Advertisement

The Nation

Junior Miss Bows Out True to Tradition -- Gracefully

July 03, 2005|Jenny Jarvie | Times Staff Writer

MOBILE, Ala. — Underneath grand crystal chandeliers, gold-framed portraits line the empty hallway of America's Junior Miss antebellum headquarters. Frozen in time, the fresh-faced young American women smile dreamily. Strewn below them in the hall are boxes containing a clutter of discarded pageant programs and Old Navy boot-cut jeans.

A week ago, the 48-year-old pageant held its last national final. You might not have seen it -- the live broadcast was local-only and the national feed went out a couple of days later, on PAXTV.

Somewhere along the way, America lost its enchantment with the wholesome young woman.

In an era when flawed contestants scheme against each other on reality TV shows such as "The Bachelor," "The Swan" and "Survivor," America's Junior Miss has decided to bow out in a dignified, orderly manner.

"The networks tell us they want swimsuits," sighed Lynne Bellew, executive director of America's Junior Miss, as she contemplated the faces of former pageant winners. "Can you imagine classical singers in swimsuits?"

Neatly attired in a lime-green top, denim skirt and gold sandals, Bellew exuded the poise of a pageant contestant as she explained the program's challenge: how to adapt to changing times without compromising its traditional values.

"We didn't want our girls eating bugs or taking their clothes off," Bellew said. "We decided to draw a line in the sand."

America's Junior Miss was a pageant meant to honor an age of innocence. Its contestants were girls just graduated from high school -- not the more worldly women you would find over in, say, Atlantic City, at the Miss America contest. None of its winners had to turn in her crown after nude pictures popped up somewhere.

Yet the show's popularity has dwindled since its heyday in 1965, when it began a 23-year run on national television and was sponsored by Coca-Cola and Kodak.

This year, Junior Miss relied heavily on local taxpayer support, with the city and county of Mobile providing a third of the program's $1-million budget.

After experimenting with a behind-the-scenes "reality" TV concept last year, the program was told it needed more cutthroat competition.

"They tell us they want more backstabbing," Bellew said, "but ugliness and viciousness is a problem for us. Those things would have to be staged."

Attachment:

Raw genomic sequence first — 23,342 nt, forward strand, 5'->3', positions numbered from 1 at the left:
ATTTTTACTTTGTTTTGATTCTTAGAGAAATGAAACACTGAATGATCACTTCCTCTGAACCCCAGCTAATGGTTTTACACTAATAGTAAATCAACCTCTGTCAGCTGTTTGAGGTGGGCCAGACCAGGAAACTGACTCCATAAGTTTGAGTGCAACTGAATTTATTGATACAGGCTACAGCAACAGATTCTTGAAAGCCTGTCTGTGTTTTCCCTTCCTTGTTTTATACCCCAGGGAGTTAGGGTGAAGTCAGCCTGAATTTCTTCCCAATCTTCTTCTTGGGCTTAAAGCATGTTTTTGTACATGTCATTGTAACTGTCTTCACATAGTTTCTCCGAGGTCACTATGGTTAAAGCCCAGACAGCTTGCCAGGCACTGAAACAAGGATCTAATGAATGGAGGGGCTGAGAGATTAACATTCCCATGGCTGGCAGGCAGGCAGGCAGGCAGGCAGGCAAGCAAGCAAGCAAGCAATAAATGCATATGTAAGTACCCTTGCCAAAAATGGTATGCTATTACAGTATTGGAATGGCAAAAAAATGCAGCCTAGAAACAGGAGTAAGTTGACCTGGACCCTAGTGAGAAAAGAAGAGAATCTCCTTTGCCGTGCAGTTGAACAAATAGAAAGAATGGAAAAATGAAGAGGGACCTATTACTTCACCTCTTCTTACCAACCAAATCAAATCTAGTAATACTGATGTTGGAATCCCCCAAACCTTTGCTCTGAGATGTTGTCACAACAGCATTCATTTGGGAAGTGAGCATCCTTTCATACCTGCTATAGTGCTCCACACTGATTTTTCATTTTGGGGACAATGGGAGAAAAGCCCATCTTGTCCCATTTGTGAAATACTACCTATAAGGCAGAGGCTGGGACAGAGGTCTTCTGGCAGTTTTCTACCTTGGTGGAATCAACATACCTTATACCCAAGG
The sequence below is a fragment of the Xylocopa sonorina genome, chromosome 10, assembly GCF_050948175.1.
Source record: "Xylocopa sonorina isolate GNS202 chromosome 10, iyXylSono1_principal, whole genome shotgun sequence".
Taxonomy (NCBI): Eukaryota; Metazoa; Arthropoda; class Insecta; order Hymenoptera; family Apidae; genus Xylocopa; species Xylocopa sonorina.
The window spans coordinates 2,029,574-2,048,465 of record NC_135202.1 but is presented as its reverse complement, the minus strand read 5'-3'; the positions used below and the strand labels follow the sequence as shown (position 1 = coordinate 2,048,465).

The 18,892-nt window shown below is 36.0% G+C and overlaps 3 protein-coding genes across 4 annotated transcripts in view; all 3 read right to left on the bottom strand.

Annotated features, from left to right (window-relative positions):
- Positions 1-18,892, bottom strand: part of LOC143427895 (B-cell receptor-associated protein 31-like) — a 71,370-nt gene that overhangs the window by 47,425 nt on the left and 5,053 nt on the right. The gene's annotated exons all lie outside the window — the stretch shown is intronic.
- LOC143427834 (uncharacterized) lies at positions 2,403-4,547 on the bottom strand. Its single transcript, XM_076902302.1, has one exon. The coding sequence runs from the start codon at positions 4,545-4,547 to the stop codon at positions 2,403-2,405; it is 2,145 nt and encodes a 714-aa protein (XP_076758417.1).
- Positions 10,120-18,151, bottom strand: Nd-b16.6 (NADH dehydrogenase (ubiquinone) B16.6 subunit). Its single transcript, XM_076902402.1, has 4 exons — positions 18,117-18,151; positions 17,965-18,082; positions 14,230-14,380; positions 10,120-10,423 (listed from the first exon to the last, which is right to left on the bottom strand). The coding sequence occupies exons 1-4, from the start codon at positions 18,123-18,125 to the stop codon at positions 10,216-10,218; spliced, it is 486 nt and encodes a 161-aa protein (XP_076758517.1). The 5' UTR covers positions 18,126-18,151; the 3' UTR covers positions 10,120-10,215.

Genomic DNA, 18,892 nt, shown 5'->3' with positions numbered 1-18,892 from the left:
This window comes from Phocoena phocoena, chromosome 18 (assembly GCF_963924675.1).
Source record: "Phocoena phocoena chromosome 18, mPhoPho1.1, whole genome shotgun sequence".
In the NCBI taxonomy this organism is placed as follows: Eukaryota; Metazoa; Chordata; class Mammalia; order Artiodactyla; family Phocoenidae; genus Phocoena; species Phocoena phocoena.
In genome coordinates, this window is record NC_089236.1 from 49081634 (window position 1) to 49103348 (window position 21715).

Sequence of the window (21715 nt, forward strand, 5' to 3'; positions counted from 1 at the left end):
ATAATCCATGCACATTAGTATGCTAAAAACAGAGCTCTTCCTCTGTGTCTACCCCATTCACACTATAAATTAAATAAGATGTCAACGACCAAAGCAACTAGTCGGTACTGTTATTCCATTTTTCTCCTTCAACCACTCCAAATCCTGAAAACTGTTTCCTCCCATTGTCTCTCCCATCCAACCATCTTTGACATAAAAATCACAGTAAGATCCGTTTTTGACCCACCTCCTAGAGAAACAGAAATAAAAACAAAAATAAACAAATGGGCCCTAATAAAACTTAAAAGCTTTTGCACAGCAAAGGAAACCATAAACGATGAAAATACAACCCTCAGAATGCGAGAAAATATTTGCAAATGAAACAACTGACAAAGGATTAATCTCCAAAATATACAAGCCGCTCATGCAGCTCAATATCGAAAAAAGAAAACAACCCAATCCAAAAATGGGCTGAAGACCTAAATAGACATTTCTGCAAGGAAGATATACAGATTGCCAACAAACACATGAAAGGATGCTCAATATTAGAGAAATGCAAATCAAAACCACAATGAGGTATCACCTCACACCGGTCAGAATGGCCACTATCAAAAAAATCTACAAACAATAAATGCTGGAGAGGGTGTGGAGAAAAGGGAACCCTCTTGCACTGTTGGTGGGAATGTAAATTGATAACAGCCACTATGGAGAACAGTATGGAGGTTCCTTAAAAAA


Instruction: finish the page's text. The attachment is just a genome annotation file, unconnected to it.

The contestants, she said, delivered the best reality they could.

Yet even the program's most devoted fans admit the show's format was stilted.

Last week, as Bellew was watching the televised show, a volunteer turned to her and said: "If I didn't know the girls, I wouldn't watch that for two hours." Every former Junior Miss and volunteer in the room agreed.

America's Junior Miss is not the only distressed pageant.

Miss America, perhaps the nation's most historically successful pageant, was dropped by ABC last year after its television audience fell below 10 million. Last week, the 84-year-old show, which had 85 million viewers in 1985, announced it was moving to a cable channel, Country Music Television.

Traditional competitions are flailing behind more sensational contests such as Miss USA, which teamed up with "Fear Factor" this year to show bikini-wearing contestants covered in gallons of live worms and fish oil.

The Miss USA program, which is owned by Donald Trump, attracted 8 million viewers in April.

"Donald Trump has a different product," Bellew said. "He doesn't try to change what Miss USA is. Part of that is a smart move: to embrace who you are."

At America's Junior Miss headquarters, "pageant" is a sensitive word. Executives seem to grimace every time they hear it. "We don't call ourselves a pageant," said Bellew, "although we are formatted in a pageant fashion."

America's Junior Miss prided itself on its differences from conventional pageants. Beauty was not one of the judging criteria. Instead, contestants were judged on interview technique, talent, scholastics, fitness and self-expression.

Contestants could apply only once to become America's Junior Miss. They had to win their local and state contests so they could get to the national finals in Mobile within six months of graduating from high school. Most contestants made the decision to apply before or during their sophomore year to make that timeline.

Junior Miss competitions have awarded about $90 million to participants across the country. "When we began, there were no opportunities for women for scholarships," Bellew said. "We like to think we pioneered that thought."

Originally conceived in the 1920s as a traditional Southern beauty pageant to promote Mobile's azalea blossoms, the event grew in the post-war years. In 1957, local businessmen established a national scholarship program, and the first national competition was held in Mobile the following year.

In the past 48 years, more than 700,000 young American women -- including Diane Sawyer, Kim Basinger and Debra Messing -- have taken part in Junior Miss programs across the country.

Advertisement
Los Angeles Times Articles
|
|
|